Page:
This is a post from a friend of mine who, for obvious, reasons need to remain anonymous. I respect them and their work and have been grateful to have their friendship for the past few years. While the details are theirs to share, I feel that the larger discussion is important and would welcome your comments.  With that….




By: Scientists XY and XX

We are a pair of scientists who work together on underappreciated, understudied areas of biology. We have suffered (and continue to suffer) through the perils of the “two body problem”–the two of us trying to find suitable jobs where we can be together as a family despite a tough market. But, we feel fortunate to have had the opportunity to build a research program based on our distinct skills and training that is well-funded and on a great trajectory. We know that despite our own troubles, there are many more couples in similar positions who didn’t make it this far. Who had to give up their dreams to pursue a career in academic science. Or whose romantic interests painfully deteriorated as they made the difficult choice to pursue their career paths. As a couple pursuing scientific questions related to  gender – a couple who had children relatively early during the scientific pursuit – we are well aware of the many reasons why women often don’t make it to senior positions in science and why men may withdraw from roles supporting their partners in this pursuit. We are still junior scientists, whose careers remain vulnerable in many ways. But, recent events made us re-think our implicit decision to keep quiet about the situation in science as it currently exists. Things are hard enough, and the abusive attitudes of leadership make them unnecessarily painful.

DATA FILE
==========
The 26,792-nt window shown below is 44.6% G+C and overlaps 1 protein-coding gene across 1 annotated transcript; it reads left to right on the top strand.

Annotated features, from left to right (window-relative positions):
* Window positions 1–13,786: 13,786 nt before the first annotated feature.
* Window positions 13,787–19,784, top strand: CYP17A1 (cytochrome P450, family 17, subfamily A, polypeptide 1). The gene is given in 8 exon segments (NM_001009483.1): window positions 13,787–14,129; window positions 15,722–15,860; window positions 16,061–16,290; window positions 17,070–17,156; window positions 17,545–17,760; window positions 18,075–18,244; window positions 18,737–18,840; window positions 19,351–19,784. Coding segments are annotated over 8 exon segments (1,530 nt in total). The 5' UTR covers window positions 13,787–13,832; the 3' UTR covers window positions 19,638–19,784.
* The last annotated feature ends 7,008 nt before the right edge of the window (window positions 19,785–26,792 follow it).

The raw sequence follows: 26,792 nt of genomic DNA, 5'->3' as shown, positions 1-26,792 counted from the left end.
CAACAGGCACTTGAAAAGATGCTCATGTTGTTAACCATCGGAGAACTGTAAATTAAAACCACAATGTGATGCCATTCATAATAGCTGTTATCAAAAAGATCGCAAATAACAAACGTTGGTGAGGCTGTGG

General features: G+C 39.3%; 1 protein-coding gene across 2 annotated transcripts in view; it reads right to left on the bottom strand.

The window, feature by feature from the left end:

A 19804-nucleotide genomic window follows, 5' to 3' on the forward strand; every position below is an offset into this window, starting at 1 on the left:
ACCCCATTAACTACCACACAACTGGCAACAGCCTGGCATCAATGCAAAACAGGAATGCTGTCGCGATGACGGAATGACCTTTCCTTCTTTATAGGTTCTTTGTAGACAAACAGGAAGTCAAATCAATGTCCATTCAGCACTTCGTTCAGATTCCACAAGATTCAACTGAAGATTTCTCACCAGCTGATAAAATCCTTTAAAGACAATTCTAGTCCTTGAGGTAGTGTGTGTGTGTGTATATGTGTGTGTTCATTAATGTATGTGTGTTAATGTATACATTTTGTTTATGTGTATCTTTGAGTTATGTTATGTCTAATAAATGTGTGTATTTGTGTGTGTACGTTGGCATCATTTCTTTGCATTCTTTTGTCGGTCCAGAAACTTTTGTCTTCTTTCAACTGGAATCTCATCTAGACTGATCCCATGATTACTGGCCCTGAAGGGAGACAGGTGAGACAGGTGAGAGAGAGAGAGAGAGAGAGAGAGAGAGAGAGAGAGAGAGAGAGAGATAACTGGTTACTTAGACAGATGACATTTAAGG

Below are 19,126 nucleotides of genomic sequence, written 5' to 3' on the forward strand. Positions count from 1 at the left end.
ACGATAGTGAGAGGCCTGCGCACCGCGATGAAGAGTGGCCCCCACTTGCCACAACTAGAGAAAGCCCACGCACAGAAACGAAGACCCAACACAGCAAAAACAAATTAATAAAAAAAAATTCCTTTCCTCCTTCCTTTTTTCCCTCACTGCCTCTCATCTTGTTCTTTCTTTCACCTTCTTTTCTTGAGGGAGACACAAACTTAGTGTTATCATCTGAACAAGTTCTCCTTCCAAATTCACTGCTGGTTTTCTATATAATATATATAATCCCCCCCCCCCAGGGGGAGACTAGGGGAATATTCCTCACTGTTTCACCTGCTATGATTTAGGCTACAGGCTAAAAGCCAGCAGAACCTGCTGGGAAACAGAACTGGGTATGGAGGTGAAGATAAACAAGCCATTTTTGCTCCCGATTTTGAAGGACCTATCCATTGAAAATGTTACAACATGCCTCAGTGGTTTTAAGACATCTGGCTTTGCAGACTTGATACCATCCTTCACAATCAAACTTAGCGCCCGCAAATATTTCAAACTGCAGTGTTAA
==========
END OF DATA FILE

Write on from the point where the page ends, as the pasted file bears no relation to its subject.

Recently, while at a conference, XY met a powerful man and talked about the XY career path in support of XX. This prompted some genderized, insulting and emasculating comments, saying to the male trailing spouse, “so your wife has the balls,” and “so, you’re the bitch!” These comments forced us to look back on the past several years and remember a whole series of powerful people who have employed feminization or sexual overtones in insulting ways, hurling these comments at subordinates (whether directly within an organization or within a field), often in public situations to assert dominance and power.  Most often these comments are passed off as jokes, and surprising though it may seem, this is NOT a behavior that is exclusive to men. And so often we remain silent. Some witnesses may be silent out of apathy, but XX and XY close their mouths out of fear.

We feel these sort of comments underscore why there is a ‘leaky pipeline’ of women leaving academic science. Unfortunately, there is not a lot of talk about the ‘leaky pipeline’ of supportive men. We feel that some of the things XY has had to go through to be supportive of XX and our family are simply unacceptable. What we have accomplished together should be a source of pride, not humiliation. 


At the home institution, XY has also had to listen to some awful shit directed at others. 

His boss offered to a collaborator “Hey, [grad student A] will have sex with you if you provide Z.” 

Boss thinks explicit jokes about homosexual anal sex with male trainees are super funny! Trainee G is so submissive! Haha!

More aside:

But, XY. He’s no angel. He doesn’t really do awesome research and write competitive grants and get kicked around in the process. XY deserves to be maltreated. If he doesn’t like it he should just leave. Bad XY! Bad! 

Tune in to the next episode, where XY discusses what it’s like to live with this kind of shit as a constant part of everyday life.